This case emphasises that while statements of intention are relevant, the Courts will consider the substance of the contractual terms between the parties to determine whether a partnership exists. Contracting parties should carefully consider the language used in agreements to ensure that a partnership does not unintentionally arise either for tax purposes or more generally.

Madeline and Maroun Yacoub (the Yacoubs) and EJ’s Construction Pty Ltd (EJ’s) acquired 4 properties for a redevelopment project as tenants in common, with EJ’s as to 75% and the Yacoubs as to 25%. In 2005, a ‘Syndicate Agreement’ was entered into whereby it was agreed that in return for the Yacoubs providing security for loan financing by Capital Finance, they would own 50% of the project (Syndicate Agreement).  The Syndicate Agreement provided that the Yacoubs and EJ’s would each be transferred particular lots at completion and be severally liable for loan repayments.

The Syndicate Agreement was varied by a second agreement in July 2007 (the July 2007 Agreement) which provided that notwithstanding their co-registered proprietorship status, the Yacoubs and EJ’s will have “equal shares in the property as tenants in common” and will “share equally all costs, liabilities, mortgages and proceeds derived from any sale arising from the property”.

The Yacoubs paid 50% of a notice of assessment for GST issued by the Commissioner to the entity registered for the project for GST purposes in discharge of their 50% liability. EJ’s did not pay the remaining 50% and was placed under external administration. The Commissioner then pursued the Yacoubs for the full amount on the basis that the arrangements between the Yacoubs and EJ’s constituted a tax law partnership as defined in section 995-1 of the Income Tax Assessment Act 1997 (Cth) (Tax Act) (being an association of persons in receipt of ordinary or statutory income jointly), even if not a partnership at general law.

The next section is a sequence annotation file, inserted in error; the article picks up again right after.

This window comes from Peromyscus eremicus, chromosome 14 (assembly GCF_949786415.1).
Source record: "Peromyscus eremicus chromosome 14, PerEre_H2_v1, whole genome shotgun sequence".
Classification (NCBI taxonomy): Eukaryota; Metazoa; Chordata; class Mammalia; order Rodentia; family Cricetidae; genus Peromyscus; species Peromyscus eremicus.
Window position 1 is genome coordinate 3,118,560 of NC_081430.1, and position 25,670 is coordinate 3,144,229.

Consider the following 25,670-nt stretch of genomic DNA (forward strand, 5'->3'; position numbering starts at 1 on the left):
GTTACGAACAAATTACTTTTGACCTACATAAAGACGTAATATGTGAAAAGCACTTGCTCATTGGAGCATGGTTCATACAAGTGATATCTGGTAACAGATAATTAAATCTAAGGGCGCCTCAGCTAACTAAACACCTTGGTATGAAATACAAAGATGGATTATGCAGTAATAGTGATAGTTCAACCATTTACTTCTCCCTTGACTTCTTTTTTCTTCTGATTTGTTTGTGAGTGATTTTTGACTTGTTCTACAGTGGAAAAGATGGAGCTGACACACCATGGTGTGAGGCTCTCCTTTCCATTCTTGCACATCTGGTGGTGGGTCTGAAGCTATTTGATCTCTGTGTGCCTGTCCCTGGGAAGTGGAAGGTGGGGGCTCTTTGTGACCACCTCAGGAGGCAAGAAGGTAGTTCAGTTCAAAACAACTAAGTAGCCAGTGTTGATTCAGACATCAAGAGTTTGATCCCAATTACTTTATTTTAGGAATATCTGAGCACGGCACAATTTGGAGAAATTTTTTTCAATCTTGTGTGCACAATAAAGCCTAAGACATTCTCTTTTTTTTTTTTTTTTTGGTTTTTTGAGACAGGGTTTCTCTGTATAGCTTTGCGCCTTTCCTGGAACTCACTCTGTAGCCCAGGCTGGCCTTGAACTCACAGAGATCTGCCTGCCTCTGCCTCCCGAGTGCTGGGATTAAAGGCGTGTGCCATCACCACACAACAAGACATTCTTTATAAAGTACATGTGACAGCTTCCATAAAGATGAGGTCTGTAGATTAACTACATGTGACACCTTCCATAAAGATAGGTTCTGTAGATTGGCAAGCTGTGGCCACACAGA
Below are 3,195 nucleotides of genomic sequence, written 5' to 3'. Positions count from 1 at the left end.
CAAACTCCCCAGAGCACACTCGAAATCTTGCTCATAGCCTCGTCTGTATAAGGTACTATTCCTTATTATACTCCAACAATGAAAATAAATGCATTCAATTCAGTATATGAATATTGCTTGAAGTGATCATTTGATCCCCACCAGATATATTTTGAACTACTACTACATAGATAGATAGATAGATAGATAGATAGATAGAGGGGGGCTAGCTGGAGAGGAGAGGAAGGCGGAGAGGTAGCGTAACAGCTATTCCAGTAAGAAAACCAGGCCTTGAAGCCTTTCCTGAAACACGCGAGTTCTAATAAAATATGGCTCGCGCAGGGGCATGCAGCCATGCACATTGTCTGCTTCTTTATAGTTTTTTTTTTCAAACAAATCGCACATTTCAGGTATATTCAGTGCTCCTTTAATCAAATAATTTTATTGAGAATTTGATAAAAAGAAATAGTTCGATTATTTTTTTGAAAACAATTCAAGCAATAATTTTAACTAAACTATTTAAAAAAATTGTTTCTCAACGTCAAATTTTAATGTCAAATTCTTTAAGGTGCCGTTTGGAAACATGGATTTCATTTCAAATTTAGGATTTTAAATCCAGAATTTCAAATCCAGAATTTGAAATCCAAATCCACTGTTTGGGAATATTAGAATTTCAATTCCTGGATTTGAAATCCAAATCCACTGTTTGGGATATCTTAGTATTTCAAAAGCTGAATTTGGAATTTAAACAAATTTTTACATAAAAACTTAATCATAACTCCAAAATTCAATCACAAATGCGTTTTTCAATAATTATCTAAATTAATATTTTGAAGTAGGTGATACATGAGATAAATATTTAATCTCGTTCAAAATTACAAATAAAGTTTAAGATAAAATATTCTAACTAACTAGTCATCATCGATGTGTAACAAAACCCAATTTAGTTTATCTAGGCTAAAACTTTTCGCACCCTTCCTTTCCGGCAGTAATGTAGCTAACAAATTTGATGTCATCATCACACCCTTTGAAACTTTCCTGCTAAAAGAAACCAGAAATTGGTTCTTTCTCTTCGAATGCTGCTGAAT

In reviewing existing case law, the Court noted that the indicia of a partnership included:

  1. a mutual interest in the carrying on of a business for profit or gain;
  2. mutual confidence that all the parties would engage in the venture for joint advantage only;
  3. sharing of the venture’s profits and losses; and
  4. mutual agency giving each party the authority to bind the others.

Ultimately, the Court found a partnership did not exist under the Syndicate Agreement but the July 2007 Agreement (which altered the provisions for partition, transfer and several liability under the Syndicate Agreement) was held to satisfy paragraphs (i) to (iii) above and therefore created both a partnership at general law and a tax law partnership.  It was also held that the practice of the parties to obtain the consent of the other for matters relating to the project did not negative the existence of mutual agency. Further, the fact that the proceeds were paid to Capital Finance (until the debt was repaid) rather than to the project nominated account did not mean that the income was not derived jointly.

See the case.